One of those days after you pushed me away for the last time and before you knew that time was the last, I watched a recording of Peter Rollins’s online seminar titled “Giving the Unwanted Gift of Nothing“. The gift being love.
Hi, what are you up to? I text Tom on a Monday. Working late, he responds, as he does sometimes.
Another friend who occasionally claims to enjoy my company said he’d be in town Monday evening. Hi, wanna meet for a drink after my assisting gig? I text him. Sorry, no, he replies, I’ll be too far still.
And so I stop by a store, have a snack alone, go home alone, go to bed alone. Except I am not. Continue reading “Monday Evening Company”
“No.” I say firmly toward a brick wall in front of me. “Nope. Nuh-uh. Not good enough. No.” Next to me Tiffany asserts: “No way. No. No!” To the same wall. Continue reading “No”
Nina encouraged her birthday party guests to prepare something for the delight and entertainment of other guests. I chose to read a tale from the “Fairy Tales and Stories” collection by Max Frei for the Birthday Salon. To be precise, I impromptu translated it from Russian. Despite my getting occasionally stuck looking for the right word, the tale delighted.
Part I of the “Fairy Tales and Stories” book could have been titled, if one were to translate it, “Weird Mythologies”. It’s unlikely to be translated though, because many of the tales there build on the children’s literature and culture we grew up with in back in 1970ties, 1980ies back in the urban Soviet Union, and the initial familiarity is a substantial component of the wonder and thrill of the weird mythologies. Fortunately, the particular tale I read built on broader cultural context, so I brought it to the salon and I’ll translate it here for the delight and entertainment of those my readers who don’t read Russian, more thoughtfully than at Nina’s birthday salon. (If you do read Russian, head over here for the original and the rest of it.)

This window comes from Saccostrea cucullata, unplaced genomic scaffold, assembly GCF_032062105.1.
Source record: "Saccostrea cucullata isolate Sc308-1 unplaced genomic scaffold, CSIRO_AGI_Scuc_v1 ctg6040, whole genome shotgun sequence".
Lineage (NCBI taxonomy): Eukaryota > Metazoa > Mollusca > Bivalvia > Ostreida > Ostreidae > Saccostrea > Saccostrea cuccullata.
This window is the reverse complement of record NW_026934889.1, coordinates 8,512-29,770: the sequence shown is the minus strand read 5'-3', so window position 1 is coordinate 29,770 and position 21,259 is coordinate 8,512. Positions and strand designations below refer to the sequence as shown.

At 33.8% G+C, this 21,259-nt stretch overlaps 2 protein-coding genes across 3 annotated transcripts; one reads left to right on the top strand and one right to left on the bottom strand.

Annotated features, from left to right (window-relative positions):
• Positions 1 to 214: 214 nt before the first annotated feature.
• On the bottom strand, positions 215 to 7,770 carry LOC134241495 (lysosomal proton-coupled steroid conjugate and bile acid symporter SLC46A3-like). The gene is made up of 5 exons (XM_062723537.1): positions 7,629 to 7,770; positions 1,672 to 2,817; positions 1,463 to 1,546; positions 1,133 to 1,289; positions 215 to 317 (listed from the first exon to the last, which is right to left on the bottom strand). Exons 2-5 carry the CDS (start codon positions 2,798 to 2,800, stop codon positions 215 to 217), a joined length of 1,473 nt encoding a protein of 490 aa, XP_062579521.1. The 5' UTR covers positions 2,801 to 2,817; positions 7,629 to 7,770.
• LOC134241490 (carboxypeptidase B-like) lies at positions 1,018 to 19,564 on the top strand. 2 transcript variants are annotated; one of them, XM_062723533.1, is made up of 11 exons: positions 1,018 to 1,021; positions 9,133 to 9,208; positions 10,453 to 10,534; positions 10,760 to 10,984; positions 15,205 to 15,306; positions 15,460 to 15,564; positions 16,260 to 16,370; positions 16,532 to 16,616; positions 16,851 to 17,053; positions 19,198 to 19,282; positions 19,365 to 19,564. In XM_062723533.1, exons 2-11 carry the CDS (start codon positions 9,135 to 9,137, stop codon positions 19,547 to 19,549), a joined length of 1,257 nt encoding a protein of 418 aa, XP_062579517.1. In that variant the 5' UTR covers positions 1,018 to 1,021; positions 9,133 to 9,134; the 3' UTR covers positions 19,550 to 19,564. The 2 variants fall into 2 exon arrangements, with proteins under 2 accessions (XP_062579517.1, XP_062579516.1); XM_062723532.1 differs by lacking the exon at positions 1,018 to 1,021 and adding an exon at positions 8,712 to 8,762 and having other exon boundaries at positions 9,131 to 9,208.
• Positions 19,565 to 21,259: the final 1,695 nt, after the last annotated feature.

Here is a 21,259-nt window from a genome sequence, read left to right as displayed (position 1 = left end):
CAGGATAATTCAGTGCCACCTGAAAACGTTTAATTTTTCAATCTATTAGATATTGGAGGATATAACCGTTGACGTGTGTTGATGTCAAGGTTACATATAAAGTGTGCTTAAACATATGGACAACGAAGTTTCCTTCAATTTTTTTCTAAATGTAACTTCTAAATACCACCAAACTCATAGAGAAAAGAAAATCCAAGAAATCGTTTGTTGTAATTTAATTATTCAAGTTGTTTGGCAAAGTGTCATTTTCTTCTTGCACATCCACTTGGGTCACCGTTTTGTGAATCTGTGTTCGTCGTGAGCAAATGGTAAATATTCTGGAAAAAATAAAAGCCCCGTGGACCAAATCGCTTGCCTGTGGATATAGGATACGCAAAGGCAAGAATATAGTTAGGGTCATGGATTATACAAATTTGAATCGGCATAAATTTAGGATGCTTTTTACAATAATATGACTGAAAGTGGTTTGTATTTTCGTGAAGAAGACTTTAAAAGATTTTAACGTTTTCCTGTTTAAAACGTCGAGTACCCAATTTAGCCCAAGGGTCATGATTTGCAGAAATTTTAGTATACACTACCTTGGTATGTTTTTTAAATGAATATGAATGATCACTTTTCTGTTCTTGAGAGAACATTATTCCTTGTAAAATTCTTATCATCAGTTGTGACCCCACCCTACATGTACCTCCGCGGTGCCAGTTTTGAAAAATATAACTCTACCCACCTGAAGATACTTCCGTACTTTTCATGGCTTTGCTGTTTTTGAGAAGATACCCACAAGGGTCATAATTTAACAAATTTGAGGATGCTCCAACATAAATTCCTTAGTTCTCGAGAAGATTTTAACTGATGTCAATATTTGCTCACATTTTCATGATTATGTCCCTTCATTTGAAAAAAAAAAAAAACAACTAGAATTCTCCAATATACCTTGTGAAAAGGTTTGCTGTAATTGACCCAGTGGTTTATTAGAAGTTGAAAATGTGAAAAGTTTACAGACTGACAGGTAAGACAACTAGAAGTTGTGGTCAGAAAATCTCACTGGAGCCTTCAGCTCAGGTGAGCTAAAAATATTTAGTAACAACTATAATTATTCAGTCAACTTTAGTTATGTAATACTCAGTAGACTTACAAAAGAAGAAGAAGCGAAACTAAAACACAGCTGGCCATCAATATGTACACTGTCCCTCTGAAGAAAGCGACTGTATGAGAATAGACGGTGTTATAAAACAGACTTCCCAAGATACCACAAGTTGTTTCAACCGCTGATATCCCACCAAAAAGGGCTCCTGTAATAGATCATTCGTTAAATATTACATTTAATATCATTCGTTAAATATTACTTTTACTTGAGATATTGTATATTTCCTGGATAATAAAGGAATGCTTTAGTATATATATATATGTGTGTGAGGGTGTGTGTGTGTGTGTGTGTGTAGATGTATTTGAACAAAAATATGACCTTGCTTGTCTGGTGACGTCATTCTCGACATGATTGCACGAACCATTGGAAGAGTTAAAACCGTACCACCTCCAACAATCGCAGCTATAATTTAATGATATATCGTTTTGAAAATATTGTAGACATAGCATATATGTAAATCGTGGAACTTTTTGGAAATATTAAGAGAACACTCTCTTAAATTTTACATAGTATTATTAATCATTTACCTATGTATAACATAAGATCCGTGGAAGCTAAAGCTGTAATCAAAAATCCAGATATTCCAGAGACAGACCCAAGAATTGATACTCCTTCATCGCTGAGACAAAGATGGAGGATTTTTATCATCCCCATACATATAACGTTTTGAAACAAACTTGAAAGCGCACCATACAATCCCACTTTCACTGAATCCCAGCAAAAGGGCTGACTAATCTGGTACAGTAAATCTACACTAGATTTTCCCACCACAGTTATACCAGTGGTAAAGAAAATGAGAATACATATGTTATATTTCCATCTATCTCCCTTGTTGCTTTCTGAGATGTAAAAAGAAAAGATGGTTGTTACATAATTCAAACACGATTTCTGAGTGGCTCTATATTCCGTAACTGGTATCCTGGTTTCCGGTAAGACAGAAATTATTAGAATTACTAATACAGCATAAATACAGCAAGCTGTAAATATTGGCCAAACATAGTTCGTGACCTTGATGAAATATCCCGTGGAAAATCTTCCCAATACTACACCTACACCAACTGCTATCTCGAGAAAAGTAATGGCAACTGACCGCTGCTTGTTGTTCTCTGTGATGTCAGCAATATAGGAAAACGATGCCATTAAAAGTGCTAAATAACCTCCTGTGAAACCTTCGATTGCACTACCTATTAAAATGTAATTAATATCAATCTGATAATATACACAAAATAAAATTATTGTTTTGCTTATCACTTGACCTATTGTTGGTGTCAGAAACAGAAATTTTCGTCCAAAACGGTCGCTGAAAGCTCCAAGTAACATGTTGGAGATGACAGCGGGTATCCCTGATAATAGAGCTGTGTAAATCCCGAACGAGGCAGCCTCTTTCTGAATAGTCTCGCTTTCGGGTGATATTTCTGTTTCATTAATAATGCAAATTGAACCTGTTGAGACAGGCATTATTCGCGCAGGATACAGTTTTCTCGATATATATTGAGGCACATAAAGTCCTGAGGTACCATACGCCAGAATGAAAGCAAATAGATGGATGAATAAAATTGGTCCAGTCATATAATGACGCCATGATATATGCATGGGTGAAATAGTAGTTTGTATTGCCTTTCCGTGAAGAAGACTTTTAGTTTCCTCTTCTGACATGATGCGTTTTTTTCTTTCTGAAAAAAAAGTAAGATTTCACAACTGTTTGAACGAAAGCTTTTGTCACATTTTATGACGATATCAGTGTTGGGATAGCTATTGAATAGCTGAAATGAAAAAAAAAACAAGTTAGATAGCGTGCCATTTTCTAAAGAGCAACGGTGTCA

Through many a storyteller, in great detail, in many voices (so as to find a version for every listener, according to their size and intelligence), the history tells us the tale of Doctor Faust, as she remains stubbornly silent about his contemporary, neighbor, and the closest friend named Peter.
Our yoga psychology teacher gave us homework: to write personal code of conduct for close relationships with students. There is of course the Yoga Alliance Code of Conduct, and, at the basic level, the boundaries are clear. But it quickly becomes non-trivial. What if teaching is a huge part of your life, and the main place where you meet like-minded people? What if you do run into someone special, whatever that may mean. What if, you know, you are human sometimes? How close is too close anyway? And why? No, not because it’s written somewhere, but for real – why? Continue reading “To Hold Space”